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It seems everyone I talk to has a friend, relative or pet affected by cancer. The disease has touched way too many loved ones, both human and canine. As it turns out, when it comes to cancer, we may have more in common with dogs than we think. For instance mammary tumors are the most common tumors in intact female dogs and breast cancer is the most commonly diagnosed cancer in women. As more similarities are found, collaboration is becoming more common between veterinarians and doctors through comparative oncology.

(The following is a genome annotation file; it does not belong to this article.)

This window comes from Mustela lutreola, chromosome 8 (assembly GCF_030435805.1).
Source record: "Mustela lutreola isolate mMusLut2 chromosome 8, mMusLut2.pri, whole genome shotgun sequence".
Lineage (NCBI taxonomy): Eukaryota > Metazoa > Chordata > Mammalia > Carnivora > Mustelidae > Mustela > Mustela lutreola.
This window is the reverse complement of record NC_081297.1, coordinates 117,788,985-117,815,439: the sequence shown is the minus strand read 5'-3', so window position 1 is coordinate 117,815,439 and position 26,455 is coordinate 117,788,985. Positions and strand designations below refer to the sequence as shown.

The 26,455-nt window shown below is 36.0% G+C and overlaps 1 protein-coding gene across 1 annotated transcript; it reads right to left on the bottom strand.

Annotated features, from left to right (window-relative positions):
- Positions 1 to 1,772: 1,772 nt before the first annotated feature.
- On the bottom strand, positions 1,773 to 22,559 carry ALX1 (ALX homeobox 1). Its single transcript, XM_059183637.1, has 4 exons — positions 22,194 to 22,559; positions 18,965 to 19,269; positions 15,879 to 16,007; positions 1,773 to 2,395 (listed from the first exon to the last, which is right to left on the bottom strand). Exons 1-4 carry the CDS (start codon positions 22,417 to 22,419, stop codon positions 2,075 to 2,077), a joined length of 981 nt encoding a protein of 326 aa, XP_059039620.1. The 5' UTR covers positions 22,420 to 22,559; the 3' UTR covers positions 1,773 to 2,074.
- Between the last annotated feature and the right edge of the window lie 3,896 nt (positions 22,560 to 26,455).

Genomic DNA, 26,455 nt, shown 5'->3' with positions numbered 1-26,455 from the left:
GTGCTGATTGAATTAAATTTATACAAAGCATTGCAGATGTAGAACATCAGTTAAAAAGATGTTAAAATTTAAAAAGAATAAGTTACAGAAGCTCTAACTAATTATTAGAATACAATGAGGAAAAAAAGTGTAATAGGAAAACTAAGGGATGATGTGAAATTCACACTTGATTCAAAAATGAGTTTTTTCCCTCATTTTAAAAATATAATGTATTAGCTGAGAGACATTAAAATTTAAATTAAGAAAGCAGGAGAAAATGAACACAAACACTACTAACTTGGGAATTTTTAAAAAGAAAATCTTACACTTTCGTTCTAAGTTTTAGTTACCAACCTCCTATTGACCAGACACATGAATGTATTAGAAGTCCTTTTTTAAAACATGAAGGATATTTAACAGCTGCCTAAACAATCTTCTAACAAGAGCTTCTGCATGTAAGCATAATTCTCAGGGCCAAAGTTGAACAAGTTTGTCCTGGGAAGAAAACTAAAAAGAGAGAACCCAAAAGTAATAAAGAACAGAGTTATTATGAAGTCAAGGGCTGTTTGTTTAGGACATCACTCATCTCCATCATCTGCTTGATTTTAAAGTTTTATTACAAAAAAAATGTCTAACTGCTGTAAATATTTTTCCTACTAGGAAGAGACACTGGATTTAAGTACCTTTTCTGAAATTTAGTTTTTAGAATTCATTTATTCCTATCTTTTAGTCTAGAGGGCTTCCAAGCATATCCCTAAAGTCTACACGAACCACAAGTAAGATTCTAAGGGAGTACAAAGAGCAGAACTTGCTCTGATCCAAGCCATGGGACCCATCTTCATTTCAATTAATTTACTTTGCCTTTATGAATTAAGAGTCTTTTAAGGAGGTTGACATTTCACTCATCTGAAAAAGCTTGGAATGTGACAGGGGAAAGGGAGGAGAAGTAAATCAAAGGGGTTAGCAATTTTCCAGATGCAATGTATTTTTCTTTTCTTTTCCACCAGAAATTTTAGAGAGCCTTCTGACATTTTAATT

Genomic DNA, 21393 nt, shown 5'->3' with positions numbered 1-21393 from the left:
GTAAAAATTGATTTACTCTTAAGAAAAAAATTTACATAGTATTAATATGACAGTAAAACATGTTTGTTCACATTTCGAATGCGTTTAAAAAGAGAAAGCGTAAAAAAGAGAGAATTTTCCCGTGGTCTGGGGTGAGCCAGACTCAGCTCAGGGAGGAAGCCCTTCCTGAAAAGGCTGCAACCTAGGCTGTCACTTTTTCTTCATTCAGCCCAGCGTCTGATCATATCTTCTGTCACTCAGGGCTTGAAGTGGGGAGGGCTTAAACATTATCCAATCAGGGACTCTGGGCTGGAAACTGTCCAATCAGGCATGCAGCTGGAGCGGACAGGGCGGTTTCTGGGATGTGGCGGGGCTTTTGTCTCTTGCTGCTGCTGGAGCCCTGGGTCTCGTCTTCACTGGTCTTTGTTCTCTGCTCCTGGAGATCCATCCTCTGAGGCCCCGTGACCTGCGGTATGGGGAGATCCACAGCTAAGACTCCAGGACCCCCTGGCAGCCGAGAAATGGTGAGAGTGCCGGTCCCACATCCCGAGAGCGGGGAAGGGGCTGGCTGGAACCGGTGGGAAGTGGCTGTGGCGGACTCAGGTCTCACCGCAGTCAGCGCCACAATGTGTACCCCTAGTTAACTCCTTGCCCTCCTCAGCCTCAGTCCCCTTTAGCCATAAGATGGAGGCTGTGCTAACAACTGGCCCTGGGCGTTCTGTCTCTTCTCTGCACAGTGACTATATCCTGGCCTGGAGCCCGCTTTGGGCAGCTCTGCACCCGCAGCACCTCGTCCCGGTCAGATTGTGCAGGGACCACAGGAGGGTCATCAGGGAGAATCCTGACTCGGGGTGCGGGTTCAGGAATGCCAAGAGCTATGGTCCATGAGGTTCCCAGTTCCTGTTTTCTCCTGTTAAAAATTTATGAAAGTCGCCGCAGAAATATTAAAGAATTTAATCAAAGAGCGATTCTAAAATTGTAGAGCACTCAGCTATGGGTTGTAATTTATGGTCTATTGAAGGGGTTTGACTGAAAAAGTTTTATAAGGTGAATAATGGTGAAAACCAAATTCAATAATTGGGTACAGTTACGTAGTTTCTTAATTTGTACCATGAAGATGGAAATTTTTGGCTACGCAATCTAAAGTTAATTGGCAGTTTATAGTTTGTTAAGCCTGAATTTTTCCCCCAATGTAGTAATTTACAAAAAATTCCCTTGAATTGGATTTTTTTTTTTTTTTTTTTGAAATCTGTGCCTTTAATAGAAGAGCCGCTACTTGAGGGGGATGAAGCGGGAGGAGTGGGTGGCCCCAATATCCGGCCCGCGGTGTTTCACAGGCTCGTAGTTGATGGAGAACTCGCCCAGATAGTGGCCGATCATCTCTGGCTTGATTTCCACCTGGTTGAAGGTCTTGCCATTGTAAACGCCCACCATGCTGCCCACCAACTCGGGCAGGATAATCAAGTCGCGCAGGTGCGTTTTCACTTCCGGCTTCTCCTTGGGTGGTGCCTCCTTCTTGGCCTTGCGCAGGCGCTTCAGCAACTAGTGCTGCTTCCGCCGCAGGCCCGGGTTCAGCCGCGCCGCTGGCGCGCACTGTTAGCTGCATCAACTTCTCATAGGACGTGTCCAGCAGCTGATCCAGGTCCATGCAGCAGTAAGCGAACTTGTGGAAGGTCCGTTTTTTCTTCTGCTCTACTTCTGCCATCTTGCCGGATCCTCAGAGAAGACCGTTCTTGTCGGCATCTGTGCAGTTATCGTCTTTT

Now there’s an organization dedicated to increasing awareness and funding for this growing field. Luke Robinson created the 2 Million Dogs Foundation  while walking cross-country in honor of his Great Pyrenees who he lost to cancer in 2008. The organization aims to better understand the links between human and companion animal cancer, encourage more collaboration between institutions, develop new approaches to research, and fund translational cancer studies benefiting both pets and people.
Earlier this month the 2 Million Dogs Foundation presented a $50,000 check to Princeton University to help fund their Molecular Study of Canine Mammary Tumor Development and Progression research. The money came from a series of Puppy Up! Walks held all over the country last year.
Comparative oncology is a fascinating field and it’s great to see an organization that is dedicated to supporting research benefiting both humans and canines affected by this horrible disease.